Big Bend

Big Bend National Park is a place you have to want to go to. It is not on the way to anywhere. When we leave Marathon the next building we will see is the park headquarters is 70 miles away. The campground is 25 miles beyond that. Here we are pulling into Marathon, TX.

The scale of the land is as big as the distances. The park is located at the big bend in the Rio Grande River. Here the Chisos Mountains in the U. S. and the Sierra del Carmen in Mexico force the Rio Grande to change direction from flowing southeast to flowing northeast. It is here the west is preserved as it was, vast and empty.

The park is the size of Rhode Island. It has four paved roads, two gas stations and a lodge. Bring everything you need for it is 120 miles to a grocery store, 150 to a Walmart. There is no TV. Cell service can be had by driving 10 miles on an unimproved dirt road to a rise to catch a distant signal. At night the signals from AM radio stations hundreds of miles away strengthen and recede as they bounce off the ionosphere on to the empty land below. But no one is listening. The few that want the night life have left before sundown to Marathon 95 miles to the north or Terlingua to 70 miles the west for each has a bar and maybe music if someone has decided to play that night. Those that remain wait for the dying rays of the sun to disappear and then as the last reflected light in the western sky dims the stars begin to appear on a vast dome of black stretching from horizon to horizon. At first one by one, then by the hundreds and finally thousands of stars begin their silent, stately march across the dome punctuated by an occasionally by the brief streak of a shooting star trying to reach earth. These are the darkest skies in the lower 48 states. The night sky as it was before Edison blurred the distinction between day and night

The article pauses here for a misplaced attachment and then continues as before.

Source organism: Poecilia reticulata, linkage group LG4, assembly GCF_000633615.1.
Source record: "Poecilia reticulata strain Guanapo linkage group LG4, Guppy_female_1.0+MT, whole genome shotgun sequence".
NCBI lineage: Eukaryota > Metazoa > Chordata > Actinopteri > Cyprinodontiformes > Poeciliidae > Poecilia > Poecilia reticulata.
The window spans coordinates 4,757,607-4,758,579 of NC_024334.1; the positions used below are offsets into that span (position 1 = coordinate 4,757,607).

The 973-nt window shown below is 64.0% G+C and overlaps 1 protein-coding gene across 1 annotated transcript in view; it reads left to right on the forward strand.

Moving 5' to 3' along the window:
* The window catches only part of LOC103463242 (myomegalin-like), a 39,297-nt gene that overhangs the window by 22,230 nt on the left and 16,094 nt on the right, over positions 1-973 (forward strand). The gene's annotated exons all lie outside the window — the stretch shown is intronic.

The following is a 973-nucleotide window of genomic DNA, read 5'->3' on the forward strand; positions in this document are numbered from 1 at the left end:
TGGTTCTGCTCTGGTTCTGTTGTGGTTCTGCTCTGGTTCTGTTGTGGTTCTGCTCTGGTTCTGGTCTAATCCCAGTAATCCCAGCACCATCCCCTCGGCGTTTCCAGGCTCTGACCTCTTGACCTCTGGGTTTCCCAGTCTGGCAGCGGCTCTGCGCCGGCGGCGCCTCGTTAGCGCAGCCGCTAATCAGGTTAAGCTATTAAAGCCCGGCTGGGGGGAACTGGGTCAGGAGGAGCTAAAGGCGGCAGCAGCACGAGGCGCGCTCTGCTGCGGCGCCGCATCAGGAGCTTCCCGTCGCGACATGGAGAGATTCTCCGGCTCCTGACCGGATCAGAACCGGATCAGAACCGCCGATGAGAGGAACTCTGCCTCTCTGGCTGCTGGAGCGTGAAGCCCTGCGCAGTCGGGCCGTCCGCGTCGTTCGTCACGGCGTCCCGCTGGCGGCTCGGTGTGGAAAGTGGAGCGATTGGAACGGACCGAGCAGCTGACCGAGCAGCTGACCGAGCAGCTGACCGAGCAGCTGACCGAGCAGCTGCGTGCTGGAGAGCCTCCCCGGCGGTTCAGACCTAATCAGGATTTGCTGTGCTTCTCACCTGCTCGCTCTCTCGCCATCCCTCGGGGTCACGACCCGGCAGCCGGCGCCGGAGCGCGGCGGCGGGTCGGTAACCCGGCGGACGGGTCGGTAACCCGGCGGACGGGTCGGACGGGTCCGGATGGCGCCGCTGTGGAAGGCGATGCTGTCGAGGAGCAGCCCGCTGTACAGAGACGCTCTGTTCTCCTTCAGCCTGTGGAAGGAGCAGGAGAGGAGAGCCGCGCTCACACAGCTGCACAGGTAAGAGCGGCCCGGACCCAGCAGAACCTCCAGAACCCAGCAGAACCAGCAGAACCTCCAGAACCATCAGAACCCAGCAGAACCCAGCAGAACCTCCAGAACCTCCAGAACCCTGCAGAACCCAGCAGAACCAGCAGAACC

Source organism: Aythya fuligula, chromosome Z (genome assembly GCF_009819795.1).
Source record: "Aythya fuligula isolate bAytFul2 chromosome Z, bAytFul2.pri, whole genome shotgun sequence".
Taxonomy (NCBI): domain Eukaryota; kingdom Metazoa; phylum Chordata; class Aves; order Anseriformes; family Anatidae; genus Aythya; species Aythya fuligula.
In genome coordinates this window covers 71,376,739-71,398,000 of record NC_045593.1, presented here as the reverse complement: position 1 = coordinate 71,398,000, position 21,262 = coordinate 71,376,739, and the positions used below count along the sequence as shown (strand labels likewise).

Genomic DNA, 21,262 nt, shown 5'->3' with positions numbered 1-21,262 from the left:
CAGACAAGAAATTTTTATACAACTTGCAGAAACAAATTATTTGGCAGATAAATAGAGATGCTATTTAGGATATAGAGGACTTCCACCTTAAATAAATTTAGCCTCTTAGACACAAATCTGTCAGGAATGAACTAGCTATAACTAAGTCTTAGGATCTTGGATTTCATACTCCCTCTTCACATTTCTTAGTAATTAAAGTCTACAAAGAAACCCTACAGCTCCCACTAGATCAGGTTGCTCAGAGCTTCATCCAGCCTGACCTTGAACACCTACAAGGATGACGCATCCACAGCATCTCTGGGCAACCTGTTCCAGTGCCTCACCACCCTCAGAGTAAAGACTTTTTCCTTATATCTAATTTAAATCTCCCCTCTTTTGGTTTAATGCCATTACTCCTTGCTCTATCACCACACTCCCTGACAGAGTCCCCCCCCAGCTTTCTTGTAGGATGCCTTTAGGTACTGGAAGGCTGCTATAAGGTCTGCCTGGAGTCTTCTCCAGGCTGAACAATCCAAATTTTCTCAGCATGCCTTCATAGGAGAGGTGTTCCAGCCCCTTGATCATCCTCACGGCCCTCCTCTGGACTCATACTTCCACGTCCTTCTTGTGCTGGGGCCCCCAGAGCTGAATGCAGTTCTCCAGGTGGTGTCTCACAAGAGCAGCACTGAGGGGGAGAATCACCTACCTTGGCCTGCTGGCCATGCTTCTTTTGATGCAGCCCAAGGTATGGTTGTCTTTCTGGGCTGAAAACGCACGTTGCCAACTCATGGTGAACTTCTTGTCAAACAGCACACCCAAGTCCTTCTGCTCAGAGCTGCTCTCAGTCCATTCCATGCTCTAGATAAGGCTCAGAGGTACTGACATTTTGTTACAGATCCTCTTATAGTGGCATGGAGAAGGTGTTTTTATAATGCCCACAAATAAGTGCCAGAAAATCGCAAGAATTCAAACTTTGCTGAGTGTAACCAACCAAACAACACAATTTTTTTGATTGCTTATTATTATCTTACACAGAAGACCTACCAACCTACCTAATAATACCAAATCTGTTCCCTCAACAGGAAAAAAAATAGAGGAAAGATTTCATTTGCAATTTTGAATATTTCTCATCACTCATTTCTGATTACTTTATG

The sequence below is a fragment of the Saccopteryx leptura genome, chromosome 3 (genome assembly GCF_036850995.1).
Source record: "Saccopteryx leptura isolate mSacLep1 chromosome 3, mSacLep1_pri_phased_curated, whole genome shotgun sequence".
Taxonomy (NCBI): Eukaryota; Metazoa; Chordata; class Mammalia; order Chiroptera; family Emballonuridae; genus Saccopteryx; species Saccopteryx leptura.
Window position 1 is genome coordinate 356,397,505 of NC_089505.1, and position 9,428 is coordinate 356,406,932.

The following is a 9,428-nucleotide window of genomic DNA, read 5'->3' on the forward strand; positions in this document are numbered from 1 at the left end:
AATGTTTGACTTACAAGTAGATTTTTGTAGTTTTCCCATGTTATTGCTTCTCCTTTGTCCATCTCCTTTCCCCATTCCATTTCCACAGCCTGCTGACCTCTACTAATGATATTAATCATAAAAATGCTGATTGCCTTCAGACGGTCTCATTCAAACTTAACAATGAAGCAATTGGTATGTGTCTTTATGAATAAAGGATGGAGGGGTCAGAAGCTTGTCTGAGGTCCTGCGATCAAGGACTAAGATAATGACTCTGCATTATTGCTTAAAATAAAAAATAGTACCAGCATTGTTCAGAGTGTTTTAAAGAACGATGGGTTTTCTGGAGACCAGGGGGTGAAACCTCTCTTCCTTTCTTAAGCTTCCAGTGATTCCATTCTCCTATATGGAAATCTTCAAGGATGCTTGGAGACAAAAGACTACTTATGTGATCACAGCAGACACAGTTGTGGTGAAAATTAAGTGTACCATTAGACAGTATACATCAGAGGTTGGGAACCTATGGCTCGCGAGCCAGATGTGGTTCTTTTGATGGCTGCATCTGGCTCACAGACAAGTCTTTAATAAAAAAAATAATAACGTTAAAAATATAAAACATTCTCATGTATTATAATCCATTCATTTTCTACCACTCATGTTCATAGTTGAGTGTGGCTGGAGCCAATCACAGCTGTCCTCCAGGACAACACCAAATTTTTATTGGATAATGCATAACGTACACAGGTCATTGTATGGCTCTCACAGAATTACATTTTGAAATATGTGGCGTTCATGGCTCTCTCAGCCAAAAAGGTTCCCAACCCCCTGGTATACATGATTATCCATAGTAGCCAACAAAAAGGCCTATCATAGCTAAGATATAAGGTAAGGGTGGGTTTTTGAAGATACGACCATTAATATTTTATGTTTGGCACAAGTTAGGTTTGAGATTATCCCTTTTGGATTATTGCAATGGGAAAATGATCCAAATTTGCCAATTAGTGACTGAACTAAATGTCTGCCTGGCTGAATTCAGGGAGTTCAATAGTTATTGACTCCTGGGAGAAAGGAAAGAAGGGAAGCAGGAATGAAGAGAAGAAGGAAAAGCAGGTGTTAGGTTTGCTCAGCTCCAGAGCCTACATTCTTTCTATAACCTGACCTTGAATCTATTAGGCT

We have been here before and hope to come back again. The solitude and silence is refreshing. Where we stay along the Rio Grande, America and Mexico meet in a casual way much as the border was 100 years ago. The border with Mexico is over 1500 miles long. U. S. Border Patrol divides it into seven sections. The Rio Grande section that includes Big Bend is the longest of the seven. It is also the one with the least border incidents. This in part because of its remoteness. It is not easy to get to the border from either side and once you arrive, there is nowhere to go on the other side. Crossings, though illegal, are casual. The purpose is to sell something or buy something. Sell some crafts and buy some candy bars.

The next day I head out to Boquillas Canyon where I met Jesús last year. I did not expect much. The pandemic has closed the border to crossing here. Without the tourists there were probably few people in the town of Boquillas.  I wanted to see the canyon anyway. I had never walked all the way to the end of the sand bar.

1 Comment

  1. Ashburnham Lorraine

    Jesus don’t need no stinking border… mask either.

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